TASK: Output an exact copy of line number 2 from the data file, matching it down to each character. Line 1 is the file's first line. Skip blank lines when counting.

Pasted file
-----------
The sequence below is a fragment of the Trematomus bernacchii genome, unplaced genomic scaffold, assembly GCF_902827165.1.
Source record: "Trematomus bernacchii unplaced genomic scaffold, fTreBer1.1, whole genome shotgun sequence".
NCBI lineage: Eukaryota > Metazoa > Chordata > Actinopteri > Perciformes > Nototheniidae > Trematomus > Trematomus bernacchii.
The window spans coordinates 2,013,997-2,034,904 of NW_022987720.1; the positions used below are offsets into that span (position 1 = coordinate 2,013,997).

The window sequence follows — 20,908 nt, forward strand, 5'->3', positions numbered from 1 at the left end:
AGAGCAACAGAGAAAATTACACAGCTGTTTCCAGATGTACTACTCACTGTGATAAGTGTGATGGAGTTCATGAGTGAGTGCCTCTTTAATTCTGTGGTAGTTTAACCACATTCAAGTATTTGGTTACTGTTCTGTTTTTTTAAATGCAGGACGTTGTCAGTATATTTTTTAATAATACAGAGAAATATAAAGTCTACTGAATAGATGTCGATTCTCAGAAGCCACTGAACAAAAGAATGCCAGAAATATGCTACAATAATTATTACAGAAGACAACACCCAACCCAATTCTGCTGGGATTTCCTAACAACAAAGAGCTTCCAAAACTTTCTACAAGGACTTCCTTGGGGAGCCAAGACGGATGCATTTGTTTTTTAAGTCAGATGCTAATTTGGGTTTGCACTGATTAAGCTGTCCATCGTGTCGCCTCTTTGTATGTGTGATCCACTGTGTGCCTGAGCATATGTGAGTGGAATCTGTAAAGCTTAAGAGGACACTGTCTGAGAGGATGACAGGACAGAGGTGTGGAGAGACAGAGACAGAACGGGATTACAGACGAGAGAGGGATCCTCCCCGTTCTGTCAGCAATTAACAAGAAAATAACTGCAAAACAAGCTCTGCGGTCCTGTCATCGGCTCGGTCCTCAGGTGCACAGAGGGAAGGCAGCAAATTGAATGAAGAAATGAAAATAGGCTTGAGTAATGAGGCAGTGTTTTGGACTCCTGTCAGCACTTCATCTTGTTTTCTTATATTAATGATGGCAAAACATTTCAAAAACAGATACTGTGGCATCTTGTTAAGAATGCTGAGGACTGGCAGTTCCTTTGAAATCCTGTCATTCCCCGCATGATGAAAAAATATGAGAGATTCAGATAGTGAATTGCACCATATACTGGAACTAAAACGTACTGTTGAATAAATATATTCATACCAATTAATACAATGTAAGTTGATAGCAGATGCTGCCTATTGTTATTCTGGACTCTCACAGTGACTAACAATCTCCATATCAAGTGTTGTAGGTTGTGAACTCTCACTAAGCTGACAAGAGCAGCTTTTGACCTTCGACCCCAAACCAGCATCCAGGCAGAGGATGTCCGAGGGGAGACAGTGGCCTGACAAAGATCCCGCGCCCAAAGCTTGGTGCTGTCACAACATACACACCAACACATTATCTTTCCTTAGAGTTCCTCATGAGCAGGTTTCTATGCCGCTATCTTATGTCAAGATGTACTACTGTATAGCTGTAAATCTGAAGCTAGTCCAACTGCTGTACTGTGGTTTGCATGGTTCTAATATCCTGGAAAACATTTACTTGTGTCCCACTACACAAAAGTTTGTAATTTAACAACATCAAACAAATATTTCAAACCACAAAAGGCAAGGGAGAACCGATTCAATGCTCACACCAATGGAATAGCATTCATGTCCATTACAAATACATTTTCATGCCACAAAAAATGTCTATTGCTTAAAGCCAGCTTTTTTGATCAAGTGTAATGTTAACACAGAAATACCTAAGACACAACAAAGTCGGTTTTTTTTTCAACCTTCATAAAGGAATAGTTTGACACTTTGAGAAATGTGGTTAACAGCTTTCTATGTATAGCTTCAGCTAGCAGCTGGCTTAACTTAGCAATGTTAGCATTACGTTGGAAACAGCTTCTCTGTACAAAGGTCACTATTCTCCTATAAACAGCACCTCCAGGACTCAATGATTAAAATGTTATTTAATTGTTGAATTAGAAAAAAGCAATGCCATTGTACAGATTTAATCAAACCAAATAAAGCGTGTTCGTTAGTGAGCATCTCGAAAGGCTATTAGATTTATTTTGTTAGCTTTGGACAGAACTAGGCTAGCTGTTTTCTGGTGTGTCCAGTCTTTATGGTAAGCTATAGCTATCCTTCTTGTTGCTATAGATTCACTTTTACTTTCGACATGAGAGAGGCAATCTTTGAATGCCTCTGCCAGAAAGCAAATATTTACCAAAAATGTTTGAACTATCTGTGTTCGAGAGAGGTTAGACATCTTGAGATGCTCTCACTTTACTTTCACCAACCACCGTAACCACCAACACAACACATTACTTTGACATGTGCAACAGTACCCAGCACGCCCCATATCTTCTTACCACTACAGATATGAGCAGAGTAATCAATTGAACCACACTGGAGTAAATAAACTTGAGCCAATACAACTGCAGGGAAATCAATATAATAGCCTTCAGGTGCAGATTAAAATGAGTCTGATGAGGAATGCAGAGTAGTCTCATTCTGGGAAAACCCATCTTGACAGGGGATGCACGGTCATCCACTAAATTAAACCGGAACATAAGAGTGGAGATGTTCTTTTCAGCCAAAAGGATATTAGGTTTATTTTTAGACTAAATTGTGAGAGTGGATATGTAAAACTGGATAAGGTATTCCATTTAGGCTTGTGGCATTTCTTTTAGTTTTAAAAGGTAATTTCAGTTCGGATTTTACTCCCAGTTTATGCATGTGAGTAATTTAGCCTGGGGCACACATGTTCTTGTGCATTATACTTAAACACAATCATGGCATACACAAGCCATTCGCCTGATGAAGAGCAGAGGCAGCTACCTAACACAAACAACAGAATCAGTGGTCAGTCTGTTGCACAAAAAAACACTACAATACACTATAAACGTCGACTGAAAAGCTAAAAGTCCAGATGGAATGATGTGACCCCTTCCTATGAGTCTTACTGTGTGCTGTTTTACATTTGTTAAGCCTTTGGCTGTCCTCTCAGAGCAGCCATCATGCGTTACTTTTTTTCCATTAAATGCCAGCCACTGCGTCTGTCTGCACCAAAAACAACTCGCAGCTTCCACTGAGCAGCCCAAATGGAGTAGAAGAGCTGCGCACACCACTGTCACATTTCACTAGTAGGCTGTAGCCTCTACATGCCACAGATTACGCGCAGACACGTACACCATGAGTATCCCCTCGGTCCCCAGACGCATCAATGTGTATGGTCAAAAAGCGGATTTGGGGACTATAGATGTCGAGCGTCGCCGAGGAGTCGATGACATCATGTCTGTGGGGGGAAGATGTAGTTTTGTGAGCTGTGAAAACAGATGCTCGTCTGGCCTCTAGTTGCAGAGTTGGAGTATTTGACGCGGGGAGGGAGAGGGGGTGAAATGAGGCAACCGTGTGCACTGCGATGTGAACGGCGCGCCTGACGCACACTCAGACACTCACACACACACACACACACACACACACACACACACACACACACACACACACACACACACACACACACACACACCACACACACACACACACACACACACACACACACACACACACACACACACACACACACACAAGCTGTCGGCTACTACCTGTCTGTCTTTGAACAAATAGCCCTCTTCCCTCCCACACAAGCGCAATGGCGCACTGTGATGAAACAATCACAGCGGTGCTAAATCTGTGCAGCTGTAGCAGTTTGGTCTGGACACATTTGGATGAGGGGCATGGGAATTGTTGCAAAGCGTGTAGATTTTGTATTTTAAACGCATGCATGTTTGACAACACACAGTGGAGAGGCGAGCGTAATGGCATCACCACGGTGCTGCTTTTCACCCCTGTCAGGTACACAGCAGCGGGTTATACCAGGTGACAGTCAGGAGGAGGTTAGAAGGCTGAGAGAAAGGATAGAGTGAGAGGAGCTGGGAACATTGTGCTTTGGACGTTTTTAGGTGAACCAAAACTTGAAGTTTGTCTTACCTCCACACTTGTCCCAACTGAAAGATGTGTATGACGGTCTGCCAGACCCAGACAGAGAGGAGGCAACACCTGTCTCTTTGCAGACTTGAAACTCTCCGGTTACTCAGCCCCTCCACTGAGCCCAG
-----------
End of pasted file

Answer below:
Source record: "Trematomus bernacchii unplaced genomic scaffold, fTreBer1.1, whole genome shotgun sequence".